How can exercise have an antidepressant effect on the brain through BDNF?

Regular physical activity has long been known to have positive effects on mood and mental health. In this study, the antidepressant effect of exercise in the brain of patients with Major Depressive Disorder (MDD), which includes symptoms such as decreased mood and motivation caused by changes in the chemical molecules of the brain, was tested. Brain-Derived Neurotrophic Factor (BDNF) is a brain protein involved in neurogenesis that is often present in decreased levels in depressed individuals. The correlation between exercise and levels of BDNF and whether mood improves with higher amounts of BDNF was researched. Various studies show that physical activity may lead to an increase in BDNF in plasma or serum and an increase in hippocampal volume. It may also enhance synapse function and boost neuroplasticity, both of which are factors decreased in a depressed brain. These results show that through the BDNF mechanisms in the brain, exercise may have an antidepressant effect. Patients often report a better mood and more positive feelings after a consistent exercise regimen. This information can be utilized to create better treatment plans by monitoring BDNF and levels of similar proteins in patients with MDD.
MDD (Major Depressive Disorder), commonly known as depression, is one of the most common mental health disorders. It is characterized by an ever-present feeling of sadness or loss of interest that permeates all aspects of life. Other symptoms may include angry outbursts, anxiety, and reduced appetite. Around 17% of American adults will experience at least one depressive episode in their lifetime. There are a variety of potential causes for depression, including genetic predisposition, recent loss of a loved one, emotional conflicts, substance abuse, and serious illnesses. When someone begins suffering from depression, their primary care provider will supply a variety of treatment options. The current treatments for clinical depression range from antidepressant medications to therapy and improvements in diet and exercise [1]. Research in MDD patients has shown that people suffering from depression may have a smaller hippocampus (a memory region in the brain). There is also the neurogenesis theory that states that depression leads to decreased neurogenesis,the continuous regeneration of neurons and disposal of old nerve cells in the brain for maximum mental performance, [2] a decreased mood. Certain molecules that are especially involved in brain neurogenesis are typically found in abnormally low amounts in someone with a mental illness such as Major Depressive Disorder.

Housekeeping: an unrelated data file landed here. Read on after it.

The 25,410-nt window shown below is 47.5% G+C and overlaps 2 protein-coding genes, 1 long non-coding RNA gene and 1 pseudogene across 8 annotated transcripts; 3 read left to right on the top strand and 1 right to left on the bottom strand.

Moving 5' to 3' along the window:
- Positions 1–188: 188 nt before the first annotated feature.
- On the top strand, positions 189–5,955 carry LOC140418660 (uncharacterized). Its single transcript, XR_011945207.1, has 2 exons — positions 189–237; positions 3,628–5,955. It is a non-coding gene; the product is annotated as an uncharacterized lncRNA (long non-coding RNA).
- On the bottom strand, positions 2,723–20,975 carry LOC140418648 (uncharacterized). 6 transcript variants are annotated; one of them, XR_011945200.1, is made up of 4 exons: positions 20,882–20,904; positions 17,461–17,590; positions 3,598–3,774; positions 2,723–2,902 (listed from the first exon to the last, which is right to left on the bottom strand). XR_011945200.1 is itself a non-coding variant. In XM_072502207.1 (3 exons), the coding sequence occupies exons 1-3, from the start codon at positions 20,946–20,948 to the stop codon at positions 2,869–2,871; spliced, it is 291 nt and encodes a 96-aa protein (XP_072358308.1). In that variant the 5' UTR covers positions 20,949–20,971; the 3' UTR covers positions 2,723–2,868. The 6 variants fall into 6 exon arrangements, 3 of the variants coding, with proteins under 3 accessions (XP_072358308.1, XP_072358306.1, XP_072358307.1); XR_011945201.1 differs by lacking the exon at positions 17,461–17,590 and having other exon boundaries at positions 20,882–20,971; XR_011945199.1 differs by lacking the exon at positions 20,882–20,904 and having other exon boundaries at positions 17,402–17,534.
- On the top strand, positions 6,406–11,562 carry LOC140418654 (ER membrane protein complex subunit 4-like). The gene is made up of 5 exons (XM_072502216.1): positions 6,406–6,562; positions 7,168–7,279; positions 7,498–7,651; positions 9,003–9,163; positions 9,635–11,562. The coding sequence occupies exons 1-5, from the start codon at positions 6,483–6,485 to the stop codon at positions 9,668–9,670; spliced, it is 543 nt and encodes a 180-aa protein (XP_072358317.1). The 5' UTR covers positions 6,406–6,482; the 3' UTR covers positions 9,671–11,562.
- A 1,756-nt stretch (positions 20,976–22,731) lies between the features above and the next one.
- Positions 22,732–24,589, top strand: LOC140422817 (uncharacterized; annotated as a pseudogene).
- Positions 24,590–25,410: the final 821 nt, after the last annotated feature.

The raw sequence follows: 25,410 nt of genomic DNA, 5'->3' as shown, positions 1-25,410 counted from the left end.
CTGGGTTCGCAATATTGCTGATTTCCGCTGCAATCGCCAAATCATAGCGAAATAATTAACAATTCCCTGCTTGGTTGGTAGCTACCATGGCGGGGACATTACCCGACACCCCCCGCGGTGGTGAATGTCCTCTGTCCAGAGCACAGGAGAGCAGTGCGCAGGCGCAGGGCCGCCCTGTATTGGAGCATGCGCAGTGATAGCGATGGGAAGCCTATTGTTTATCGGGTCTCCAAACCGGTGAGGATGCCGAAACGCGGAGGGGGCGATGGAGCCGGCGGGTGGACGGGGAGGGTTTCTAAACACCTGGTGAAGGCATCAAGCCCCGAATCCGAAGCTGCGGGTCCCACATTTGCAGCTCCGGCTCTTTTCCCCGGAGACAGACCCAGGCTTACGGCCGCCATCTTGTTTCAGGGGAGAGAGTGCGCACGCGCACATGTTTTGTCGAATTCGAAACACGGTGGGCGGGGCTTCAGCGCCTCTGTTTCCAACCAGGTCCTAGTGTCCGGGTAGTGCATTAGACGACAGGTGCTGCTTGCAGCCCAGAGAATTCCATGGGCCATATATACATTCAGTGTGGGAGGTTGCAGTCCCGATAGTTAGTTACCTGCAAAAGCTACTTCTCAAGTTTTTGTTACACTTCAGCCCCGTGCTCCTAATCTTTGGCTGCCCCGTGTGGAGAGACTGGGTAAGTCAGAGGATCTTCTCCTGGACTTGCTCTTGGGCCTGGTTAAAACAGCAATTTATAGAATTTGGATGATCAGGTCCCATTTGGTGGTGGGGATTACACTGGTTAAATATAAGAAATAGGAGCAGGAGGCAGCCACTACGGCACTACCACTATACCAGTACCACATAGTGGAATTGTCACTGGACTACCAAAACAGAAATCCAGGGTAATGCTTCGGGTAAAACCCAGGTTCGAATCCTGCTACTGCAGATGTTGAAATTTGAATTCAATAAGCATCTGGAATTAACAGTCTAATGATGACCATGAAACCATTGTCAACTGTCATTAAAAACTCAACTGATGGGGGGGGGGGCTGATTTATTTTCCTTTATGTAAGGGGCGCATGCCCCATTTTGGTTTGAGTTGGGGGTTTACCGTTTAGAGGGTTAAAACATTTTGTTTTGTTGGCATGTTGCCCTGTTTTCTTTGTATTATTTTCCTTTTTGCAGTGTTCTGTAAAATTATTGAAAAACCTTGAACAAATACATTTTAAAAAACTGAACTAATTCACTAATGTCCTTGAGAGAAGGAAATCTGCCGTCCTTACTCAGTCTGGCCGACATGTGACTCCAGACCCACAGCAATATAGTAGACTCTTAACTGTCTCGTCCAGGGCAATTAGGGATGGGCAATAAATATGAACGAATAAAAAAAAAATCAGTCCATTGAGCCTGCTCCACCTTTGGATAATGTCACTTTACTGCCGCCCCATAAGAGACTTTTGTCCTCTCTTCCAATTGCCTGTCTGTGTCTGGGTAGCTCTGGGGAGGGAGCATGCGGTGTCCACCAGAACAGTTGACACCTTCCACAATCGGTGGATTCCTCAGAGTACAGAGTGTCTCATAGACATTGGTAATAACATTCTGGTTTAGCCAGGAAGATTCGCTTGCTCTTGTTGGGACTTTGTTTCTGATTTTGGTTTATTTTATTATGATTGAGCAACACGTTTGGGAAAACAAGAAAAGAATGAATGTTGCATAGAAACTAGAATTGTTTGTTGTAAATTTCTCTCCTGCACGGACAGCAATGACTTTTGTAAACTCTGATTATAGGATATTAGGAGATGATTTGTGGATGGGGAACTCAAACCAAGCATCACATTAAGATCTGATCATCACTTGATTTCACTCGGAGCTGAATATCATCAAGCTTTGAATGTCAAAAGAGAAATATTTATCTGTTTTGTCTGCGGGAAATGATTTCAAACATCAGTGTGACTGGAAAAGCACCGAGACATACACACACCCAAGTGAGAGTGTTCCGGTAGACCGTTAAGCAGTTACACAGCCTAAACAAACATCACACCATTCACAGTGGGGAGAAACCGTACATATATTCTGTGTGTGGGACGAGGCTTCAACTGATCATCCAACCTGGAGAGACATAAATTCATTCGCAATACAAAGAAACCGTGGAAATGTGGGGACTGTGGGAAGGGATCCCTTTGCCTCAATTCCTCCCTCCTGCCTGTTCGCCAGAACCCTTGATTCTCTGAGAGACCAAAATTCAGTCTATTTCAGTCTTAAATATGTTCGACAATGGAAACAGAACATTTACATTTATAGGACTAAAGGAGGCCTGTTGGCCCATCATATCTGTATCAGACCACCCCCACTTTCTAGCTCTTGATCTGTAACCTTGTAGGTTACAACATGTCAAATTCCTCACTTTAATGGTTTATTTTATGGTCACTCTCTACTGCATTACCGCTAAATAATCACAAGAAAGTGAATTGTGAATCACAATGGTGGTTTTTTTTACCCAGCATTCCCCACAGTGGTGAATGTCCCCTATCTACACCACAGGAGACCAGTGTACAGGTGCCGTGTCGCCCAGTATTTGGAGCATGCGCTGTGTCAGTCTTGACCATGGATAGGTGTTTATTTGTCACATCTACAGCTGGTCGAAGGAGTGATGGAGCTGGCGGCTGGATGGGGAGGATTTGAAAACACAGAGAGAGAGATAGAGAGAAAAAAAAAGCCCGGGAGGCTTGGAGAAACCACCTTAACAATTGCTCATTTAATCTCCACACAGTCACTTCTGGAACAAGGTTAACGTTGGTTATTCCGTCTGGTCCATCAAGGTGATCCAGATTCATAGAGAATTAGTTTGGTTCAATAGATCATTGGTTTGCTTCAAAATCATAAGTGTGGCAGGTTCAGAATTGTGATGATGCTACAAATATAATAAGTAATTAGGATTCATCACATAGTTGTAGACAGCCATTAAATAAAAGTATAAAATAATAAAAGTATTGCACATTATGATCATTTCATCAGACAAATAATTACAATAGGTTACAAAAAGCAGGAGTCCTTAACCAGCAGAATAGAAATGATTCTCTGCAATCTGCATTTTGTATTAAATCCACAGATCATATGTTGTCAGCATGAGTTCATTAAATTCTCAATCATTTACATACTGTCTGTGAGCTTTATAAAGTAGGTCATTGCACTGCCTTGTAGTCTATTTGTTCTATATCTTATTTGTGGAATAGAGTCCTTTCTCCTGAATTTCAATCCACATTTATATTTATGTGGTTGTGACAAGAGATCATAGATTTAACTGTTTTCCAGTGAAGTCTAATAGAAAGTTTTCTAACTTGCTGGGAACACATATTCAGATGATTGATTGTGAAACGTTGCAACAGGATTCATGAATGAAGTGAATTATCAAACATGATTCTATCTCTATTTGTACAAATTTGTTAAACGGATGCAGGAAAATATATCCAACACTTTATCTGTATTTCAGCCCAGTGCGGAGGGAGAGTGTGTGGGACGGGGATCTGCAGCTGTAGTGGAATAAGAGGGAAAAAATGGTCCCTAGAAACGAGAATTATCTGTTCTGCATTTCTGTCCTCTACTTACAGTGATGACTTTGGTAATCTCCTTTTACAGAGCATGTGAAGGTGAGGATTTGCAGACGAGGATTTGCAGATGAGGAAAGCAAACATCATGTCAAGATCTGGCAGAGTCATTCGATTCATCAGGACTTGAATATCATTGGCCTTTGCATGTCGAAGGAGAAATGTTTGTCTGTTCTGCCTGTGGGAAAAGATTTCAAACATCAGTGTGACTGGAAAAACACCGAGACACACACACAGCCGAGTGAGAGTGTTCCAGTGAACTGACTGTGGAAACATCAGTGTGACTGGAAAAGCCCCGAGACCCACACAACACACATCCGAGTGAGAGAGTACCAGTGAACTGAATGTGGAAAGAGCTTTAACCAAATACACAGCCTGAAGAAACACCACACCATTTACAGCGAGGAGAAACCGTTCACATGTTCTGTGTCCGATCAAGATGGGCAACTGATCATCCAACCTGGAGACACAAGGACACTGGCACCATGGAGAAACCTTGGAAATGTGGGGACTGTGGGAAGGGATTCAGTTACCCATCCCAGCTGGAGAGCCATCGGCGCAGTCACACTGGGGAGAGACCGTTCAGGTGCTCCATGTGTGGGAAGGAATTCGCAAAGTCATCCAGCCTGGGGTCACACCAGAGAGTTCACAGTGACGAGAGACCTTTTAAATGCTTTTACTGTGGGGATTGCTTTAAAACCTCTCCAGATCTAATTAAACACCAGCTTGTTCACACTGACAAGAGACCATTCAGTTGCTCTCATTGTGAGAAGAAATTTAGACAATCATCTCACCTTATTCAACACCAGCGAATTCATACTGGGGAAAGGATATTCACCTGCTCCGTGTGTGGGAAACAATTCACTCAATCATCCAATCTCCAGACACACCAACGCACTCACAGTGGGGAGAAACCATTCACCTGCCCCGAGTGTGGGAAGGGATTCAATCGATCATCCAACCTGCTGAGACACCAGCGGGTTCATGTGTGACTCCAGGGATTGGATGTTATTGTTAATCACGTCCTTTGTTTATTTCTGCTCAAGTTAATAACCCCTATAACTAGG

This article looks at Brain-Derived Neurotrophic Factor (BDNF), an important neurotrophin in the brain. Neurotrophins are a family of proteins that are often involved in the maintenance and growth of neurons in the brain. BDNF specifically focuses on neuroplasticity, which is how brain matter changes in relation to learning and memory [3]. Changes in BDNF levels have been seen in patients with Major Depressive Disorder, especially in areas such as the hippocampus. There are significant reductions in BDNF tested in plasma in people that are severely depressed [3]. Since exercise has long been known to have positive effects on mood and brain health in general, physical activity could change BDNF expression levels and have an impact on depression.
First, a literature search was conducted on exercise and its effects on the brain with regard to alleviating symptoms of depression. The NCBI databases and other peer-reviewed journals were explored to understand what compounds have an effect on the brain’s neurotransmitter processing mechanism and lead to a better mood. Out of the various molecules that play a role in the neurogenesis of the brain, BDNF was chosen as the focus of this article . Specifically, the effects of depression on BDNF and how exercise can reverse the impacts in MDD patients was explored. Studies were conducted on human patients with a control and experimental group and changes in mood and BDNF levels were measured over a period of time. The collected data of changes in BDNF expression revealed the potential of exercise as an antidepressant. The studies analyzed expression levels in brain samples versus changing mood in the patients to make these conclusions.
BDNF levels in depressed brains vs. normal brains after exercise